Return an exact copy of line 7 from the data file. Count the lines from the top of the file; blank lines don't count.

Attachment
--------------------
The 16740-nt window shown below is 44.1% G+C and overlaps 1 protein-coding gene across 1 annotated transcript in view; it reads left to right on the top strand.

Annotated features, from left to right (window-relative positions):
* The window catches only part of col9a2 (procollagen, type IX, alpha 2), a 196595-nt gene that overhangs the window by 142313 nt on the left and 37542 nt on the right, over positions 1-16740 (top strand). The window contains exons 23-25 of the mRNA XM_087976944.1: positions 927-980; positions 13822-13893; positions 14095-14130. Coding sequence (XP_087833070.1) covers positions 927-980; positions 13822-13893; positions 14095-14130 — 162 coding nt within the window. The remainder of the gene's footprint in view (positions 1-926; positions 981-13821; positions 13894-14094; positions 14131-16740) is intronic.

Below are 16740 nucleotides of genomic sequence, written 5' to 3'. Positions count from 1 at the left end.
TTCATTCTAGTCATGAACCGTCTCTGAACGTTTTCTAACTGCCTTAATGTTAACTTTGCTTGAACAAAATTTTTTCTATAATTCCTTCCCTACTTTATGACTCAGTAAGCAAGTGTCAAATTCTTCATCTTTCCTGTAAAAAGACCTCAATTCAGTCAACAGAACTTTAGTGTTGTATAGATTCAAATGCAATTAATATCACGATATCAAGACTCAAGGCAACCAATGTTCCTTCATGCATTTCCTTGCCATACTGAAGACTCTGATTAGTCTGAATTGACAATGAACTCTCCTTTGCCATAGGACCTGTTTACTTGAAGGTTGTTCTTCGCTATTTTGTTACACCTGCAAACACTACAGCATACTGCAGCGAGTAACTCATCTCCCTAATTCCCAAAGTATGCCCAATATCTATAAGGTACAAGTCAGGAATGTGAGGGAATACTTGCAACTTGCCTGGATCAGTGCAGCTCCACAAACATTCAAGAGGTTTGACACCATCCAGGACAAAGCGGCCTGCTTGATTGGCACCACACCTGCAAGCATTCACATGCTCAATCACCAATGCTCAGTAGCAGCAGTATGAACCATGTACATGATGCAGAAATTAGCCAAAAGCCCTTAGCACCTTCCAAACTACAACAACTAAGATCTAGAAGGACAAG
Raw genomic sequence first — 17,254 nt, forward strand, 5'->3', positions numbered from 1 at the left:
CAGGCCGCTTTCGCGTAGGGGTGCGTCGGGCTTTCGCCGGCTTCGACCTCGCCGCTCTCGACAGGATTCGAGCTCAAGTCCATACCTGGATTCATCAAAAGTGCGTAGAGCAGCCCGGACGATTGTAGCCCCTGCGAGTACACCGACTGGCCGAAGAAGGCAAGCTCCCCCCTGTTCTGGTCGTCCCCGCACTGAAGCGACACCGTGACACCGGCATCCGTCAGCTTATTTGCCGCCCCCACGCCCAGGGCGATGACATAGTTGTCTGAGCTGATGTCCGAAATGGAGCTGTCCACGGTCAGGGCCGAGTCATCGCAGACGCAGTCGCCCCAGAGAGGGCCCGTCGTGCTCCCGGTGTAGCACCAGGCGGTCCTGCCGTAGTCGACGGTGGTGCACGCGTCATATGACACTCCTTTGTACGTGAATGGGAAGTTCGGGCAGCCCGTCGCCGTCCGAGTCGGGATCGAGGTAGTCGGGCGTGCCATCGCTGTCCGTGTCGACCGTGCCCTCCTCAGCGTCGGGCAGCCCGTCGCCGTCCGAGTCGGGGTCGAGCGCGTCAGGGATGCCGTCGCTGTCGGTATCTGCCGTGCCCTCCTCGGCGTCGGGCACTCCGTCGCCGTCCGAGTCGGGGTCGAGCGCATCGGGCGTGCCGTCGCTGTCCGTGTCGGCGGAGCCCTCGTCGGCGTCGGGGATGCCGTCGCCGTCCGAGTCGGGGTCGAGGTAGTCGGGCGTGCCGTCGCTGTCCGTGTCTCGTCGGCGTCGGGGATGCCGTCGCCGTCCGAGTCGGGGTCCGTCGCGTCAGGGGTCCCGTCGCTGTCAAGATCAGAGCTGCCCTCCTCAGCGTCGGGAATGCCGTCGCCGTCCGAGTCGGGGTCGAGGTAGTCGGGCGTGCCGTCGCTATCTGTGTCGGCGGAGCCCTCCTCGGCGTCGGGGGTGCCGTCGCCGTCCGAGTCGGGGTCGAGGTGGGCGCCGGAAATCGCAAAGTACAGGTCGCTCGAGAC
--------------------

CAGGCCGCTTTCGCGTAGGGGTGCGTCGGGCTTTCGCCGGCTTCGACCTCGCCGCTCTCGACAGGATTCGAGCTCAAGTCCATACCTGGATTCATCAAAAGTGCGTAGAGCAGCCCGGACGATTGTAGCCCCTGCGAGTACACCGACTGGCCGAAGAAGGCAAGCTCCCCCCTGTTCTGGTCGTCCCCGCACTGAAGCGACACCGTGACACCGGCATCCGTCAGCTTATTTGCCGCCCCCACGCCCAGGGCGATGACATAGTTGTCTGAGCTGATGTCCGAAATGGAGCTGTCCACGGTCAGGGCCGAGTCATCGCAGACGCAGTCGCCCCAGAGAGGGCCCGTCGTGCTCCCGGTGTAGCACCAGGCGGTCCTGCCGTAGTCGACGGTGGTGCACGCGTCATATGACACTCCTTTGTACGTGAATGGGAAGTTCGGGCAGCCCGTCGCCGTCCGAGTCGGGATCGAGGTAGTCGGGCGTGCCATCGCTGTCCGTGTCGACCGTGCCCTCCTCAGCGTCGGGCAGCCCGTCGCCGTCCGAGTCGGGGTCGAGCGCGTCAGGGATGCCGTCGCTGTCGGTATCTGCCGTGCCCTCCTCGGCGTCGGGCACTCCGTCGCCGTCCGAGTCGGGGTCGAGCGCATCGGGCGTGCCGTCGCTGTCCGTGTCGGCGGAGCCCTCGTCGGCGTCGGGGATGCCGTCGCCGTCCGAGTCGGGGTCGAGGTAGTCGGGCGTGCCGTCGCTGTCCGTGTCTCGTCGGCGTCGGGGATGCCGTCGCCGTCCGAGTCGGGGTCCGTCGCGTCAGGGGTCCCGTCGCTGTCAAGATCAGAGCTGCCCTCCTCAGCGTCGGGAATGCCGTCGCCGTCCGAGTCGGGGTCGAGGTAGTCGGGCGTGCCGTCGCTATCTGTGTCGGCGGAGCCCTCCTCGGCGTCGGGGGTGCCGTCGCCGTCCGAGTCGGGGTCGAGGTGGGCGCCGGAAATCGCAAAGTACAGGTCGCTCGAGAC